Ultimately, video buffering doesn’t have to be a problem with a fast Internet connection. Make it a point to limit the number of devices on your network when streaming rich media content. Additionally, invest in a better router — preferably dual band — to give you more flexibility when managing your home network.

Building a Home WiFi Network with High Speed Internet

Considering the proliferation of devices able to access a home WiFi network — tablets, smartphones, Internet radios, video game systems, and more — building a fast network able to handle copious amounts of bandwidth is a must. Other than your Internet Service Provider, your home wireless router plays the biggest role in ensuring every device enjoys the best possible performance.

With a goal of building the best possible home network with superior high speed Internet; let’s take a closer look at the router.

A Dual Band Router makes a Great High Speed Internet Choice

Dual band routers become possible with the introduction of the 802.11n wireless standard in 2009. This router design transmits Internet data in two frequencies simultaneously: 2.4 GHz and 5 GHz. The slower frequency is the older standard supported by most Internet capable devices, while the 5 GHz offers the extra bandwidth suitable for streaming movies and music with nary a hiccup.

When using a dual band router, your home essentially has two separate networks. Most newer devices give you the option of connecting to either network. If you are using a device for basic Internet activity like email and Internet browsing, the 2.4 GHz network works great. The 5 GHz network offers superior performance for online gaming and media streaming.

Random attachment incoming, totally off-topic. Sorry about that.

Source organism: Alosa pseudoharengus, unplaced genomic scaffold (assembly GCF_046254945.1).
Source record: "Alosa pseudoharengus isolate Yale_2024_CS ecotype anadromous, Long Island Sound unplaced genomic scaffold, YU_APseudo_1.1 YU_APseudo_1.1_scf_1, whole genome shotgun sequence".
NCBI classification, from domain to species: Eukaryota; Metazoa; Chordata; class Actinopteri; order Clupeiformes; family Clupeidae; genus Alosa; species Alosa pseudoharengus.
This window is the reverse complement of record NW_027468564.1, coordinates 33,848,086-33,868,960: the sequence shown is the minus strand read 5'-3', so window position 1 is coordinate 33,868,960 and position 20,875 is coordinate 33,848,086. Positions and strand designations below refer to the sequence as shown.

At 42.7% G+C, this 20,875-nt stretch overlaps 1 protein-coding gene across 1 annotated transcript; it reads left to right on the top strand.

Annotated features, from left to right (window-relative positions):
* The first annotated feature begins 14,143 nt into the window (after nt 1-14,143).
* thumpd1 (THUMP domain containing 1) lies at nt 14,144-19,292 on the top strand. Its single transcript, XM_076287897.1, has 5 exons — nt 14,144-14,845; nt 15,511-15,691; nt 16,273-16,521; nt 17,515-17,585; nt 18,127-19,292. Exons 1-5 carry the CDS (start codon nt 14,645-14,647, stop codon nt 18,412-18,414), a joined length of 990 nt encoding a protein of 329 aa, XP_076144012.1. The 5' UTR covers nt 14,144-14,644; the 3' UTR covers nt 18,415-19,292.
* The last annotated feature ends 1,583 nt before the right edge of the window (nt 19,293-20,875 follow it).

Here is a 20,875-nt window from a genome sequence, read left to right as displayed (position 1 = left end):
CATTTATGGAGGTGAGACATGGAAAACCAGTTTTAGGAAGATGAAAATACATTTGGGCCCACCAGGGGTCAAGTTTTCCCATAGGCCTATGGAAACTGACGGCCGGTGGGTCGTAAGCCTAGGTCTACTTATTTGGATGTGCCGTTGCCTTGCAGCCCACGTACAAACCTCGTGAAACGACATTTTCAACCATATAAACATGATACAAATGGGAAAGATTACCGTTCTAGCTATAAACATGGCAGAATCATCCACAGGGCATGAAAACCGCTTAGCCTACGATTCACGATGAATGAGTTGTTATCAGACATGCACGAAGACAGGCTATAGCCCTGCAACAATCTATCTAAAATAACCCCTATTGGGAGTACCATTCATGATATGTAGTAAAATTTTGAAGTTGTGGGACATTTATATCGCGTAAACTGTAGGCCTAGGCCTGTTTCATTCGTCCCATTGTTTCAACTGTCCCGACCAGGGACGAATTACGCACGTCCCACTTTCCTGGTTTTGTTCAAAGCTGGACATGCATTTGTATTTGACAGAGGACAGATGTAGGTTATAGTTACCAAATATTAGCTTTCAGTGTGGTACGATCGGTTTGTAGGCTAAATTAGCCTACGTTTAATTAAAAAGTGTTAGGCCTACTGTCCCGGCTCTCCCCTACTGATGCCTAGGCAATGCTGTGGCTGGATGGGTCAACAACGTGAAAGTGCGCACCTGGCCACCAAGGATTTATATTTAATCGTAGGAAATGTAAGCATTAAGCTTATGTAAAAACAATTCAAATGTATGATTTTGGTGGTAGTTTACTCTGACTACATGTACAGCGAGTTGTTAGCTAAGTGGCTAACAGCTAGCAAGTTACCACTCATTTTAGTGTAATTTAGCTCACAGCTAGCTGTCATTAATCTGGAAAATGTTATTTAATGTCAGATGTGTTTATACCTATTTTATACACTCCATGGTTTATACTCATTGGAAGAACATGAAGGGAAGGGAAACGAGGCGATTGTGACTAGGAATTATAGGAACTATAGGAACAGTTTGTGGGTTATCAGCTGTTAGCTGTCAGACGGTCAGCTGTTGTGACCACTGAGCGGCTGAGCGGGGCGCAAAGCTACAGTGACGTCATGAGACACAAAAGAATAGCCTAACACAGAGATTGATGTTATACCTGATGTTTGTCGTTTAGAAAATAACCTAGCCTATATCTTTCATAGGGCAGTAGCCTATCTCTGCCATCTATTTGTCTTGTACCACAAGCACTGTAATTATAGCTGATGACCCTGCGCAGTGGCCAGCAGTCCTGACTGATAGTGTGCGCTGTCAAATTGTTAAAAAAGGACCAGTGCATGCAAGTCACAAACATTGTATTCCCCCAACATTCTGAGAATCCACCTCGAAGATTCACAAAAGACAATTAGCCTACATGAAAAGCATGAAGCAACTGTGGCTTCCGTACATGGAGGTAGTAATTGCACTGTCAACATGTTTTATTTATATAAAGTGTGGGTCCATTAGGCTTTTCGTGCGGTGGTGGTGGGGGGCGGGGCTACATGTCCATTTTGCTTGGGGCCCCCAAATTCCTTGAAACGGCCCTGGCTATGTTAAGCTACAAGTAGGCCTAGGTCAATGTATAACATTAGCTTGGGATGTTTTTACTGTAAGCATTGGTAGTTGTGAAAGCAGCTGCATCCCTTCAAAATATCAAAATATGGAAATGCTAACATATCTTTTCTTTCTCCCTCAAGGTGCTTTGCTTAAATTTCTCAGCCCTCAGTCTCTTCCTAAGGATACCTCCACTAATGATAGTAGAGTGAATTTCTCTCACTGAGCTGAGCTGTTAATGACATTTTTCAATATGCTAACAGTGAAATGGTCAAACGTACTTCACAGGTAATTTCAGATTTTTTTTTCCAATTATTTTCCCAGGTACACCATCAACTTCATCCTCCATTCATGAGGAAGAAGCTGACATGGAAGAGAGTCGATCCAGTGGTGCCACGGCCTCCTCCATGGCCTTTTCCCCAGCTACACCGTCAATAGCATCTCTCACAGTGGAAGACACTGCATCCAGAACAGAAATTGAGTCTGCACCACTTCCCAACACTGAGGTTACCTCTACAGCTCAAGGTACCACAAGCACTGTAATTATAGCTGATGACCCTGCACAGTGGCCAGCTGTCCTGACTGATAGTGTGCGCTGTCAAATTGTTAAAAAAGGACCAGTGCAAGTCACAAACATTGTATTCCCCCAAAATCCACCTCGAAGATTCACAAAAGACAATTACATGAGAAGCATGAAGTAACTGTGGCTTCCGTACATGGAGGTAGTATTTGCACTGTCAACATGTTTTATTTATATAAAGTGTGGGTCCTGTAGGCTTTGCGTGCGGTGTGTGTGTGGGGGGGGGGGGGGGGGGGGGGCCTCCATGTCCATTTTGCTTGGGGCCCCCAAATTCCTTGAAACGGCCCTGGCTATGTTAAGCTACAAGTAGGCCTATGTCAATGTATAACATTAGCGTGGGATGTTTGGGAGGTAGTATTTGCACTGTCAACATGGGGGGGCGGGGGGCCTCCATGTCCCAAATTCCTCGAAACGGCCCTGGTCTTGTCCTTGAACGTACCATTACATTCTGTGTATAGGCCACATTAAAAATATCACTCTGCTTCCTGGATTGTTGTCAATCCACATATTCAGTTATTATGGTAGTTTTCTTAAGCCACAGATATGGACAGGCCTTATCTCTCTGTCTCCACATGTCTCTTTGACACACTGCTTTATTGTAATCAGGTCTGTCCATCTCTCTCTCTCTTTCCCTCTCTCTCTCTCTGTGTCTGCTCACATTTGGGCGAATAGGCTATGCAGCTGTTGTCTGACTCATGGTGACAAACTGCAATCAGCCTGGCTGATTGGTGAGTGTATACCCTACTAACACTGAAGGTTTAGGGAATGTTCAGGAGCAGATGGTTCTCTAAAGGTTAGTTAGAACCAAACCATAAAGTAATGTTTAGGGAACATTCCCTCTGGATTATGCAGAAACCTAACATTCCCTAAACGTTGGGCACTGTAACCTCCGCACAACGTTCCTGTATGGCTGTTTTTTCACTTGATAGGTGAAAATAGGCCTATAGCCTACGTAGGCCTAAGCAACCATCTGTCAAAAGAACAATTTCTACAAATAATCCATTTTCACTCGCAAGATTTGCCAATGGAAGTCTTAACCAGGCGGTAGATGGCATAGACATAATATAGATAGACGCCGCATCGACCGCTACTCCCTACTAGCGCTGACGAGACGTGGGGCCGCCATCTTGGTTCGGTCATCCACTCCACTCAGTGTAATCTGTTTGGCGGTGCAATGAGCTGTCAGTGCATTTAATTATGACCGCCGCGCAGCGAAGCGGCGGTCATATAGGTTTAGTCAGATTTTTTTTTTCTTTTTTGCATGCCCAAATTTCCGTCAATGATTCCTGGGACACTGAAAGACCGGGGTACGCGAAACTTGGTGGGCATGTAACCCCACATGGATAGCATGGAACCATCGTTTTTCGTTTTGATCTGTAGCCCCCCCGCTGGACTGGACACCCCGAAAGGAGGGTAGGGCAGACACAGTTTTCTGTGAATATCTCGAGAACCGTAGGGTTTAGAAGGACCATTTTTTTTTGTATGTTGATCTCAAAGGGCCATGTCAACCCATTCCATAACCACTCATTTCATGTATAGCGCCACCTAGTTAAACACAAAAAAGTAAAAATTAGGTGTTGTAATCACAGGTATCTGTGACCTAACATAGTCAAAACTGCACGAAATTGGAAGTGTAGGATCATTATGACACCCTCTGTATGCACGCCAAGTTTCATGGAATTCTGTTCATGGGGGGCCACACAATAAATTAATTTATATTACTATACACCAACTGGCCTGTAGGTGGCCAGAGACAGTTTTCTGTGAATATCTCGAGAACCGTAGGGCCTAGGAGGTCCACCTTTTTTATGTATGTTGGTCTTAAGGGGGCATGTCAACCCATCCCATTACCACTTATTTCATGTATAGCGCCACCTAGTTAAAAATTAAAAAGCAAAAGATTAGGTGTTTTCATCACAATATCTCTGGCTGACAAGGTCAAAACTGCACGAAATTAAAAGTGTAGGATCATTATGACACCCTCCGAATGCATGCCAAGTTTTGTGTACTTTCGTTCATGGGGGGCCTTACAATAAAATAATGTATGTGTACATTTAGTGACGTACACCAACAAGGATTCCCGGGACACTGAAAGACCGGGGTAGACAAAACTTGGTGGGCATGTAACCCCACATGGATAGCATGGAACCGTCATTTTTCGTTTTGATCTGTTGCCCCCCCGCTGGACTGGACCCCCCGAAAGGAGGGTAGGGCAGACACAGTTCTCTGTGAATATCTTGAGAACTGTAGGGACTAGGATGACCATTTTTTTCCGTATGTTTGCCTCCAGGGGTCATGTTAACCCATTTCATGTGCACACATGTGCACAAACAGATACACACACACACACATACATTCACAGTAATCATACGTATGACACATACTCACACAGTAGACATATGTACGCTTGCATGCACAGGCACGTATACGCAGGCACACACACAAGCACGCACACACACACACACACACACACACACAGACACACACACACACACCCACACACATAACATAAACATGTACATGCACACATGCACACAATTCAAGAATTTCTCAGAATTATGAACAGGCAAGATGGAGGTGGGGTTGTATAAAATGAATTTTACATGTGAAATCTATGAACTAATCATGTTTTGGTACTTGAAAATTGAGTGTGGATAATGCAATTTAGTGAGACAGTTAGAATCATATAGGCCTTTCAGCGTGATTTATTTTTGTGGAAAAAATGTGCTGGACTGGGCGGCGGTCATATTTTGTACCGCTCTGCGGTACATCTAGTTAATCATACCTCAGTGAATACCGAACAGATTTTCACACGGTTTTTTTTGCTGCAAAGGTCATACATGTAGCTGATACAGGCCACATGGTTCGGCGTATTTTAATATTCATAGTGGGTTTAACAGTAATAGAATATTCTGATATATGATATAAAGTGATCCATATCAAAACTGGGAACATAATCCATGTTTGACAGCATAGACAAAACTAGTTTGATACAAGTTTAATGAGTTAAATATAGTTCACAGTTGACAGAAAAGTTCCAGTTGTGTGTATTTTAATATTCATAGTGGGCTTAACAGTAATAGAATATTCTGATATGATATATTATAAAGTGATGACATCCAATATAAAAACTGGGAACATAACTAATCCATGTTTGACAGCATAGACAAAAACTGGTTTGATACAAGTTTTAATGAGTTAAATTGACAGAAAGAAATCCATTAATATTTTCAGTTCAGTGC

Dive into Router Management for Performance Optimization

Many high-end routers offer management software that allows you to optimize the performance of your home network. Take the time to learn this software, so you can utilize certain features for the best possible bandwidth. For example, the Linksys EA6900 dual band router supports “Beamforming” which allows it to recognize specific devices on your network and boost the wireless signal to that device as needed.

This is perfect if you encounter stuttering music or video dropouts even when an Internet speed test reveals good bandwidth. Simply tell your router to boost the signal to those devices having issues. Also, limiting the number of devices connected to the 5 GHz network on the router benefits overall performance; use that network only for gaming and media streaming.

Even with a good Internet connection, investing in a dual band router and learning how to manage it properly helps improve your home WiFi network’s overall speed and bandwidth. In a house with many devices trying to share access to the same Internet service, this is probably the best way to keep everyone happy!

Top 3 Tablets for the Holidays